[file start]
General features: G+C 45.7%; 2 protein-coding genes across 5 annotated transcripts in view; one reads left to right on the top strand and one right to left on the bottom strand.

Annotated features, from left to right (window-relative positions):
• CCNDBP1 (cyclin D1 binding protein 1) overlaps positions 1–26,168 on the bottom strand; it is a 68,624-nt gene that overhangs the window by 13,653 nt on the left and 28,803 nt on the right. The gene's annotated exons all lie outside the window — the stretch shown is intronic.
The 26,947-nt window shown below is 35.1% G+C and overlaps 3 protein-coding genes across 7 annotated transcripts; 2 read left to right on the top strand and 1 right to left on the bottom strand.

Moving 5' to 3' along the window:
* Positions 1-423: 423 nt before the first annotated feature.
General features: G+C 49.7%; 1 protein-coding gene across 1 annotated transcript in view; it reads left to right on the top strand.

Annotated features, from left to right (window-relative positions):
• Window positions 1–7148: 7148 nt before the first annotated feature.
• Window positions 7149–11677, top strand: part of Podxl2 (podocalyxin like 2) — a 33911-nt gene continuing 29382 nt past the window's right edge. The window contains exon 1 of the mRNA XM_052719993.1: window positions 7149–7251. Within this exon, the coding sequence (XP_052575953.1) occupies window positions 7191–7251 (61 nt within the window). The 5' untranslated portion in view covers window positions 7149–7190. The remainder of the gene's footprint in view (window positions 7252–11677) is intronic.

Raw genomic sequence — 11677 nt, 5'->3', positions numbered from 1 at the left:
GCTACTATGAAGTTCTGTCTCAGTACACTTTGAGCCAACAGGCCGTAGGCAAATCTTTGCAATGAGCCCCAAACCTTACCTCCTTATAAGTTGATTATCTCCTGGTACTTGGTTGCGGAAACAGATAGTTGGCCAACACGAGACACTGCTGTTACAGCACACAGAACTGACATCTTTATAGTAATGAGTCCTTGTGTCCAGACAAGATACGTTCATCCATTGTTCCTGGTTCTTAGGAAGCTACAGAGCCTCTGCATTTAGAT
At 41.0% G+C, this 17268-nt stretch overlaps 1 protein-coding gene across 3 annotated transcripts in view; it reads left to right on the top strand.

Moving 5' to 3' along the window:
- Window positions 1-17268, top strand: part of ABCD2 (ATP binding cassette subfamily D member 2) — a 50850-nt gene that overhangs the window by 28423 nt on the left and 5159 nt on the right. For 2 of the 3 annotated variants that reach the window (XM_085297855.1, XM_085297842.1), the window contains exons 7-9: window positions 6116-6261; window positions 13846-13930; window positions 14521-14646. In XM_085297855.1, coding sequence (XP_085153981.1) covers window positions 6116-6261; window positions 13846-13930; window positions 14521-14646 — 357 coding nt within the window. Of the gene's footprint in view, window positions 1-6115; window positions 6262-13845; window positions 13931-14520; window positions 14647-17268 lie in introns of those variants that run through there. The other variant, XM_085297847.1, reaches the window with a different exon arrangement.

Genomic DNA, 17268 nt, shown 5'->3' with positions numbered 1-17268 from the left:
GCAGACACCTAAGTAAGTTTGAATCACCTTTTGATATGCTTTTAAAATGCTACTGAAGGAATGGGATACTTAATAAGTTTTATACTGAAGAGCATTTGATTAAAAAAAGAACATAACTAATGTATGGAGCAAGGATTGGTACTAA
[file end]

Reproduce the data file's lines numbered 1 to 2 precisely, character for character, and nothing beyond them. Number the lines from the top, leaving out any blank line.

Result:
General features: G+C 45.7%; 2 protein-coding genes across 5 annotated transcripts in view; one reads left to right on the top strand and one right to left on the bottom strand.

Annotated features, from left to right (window-relative positions):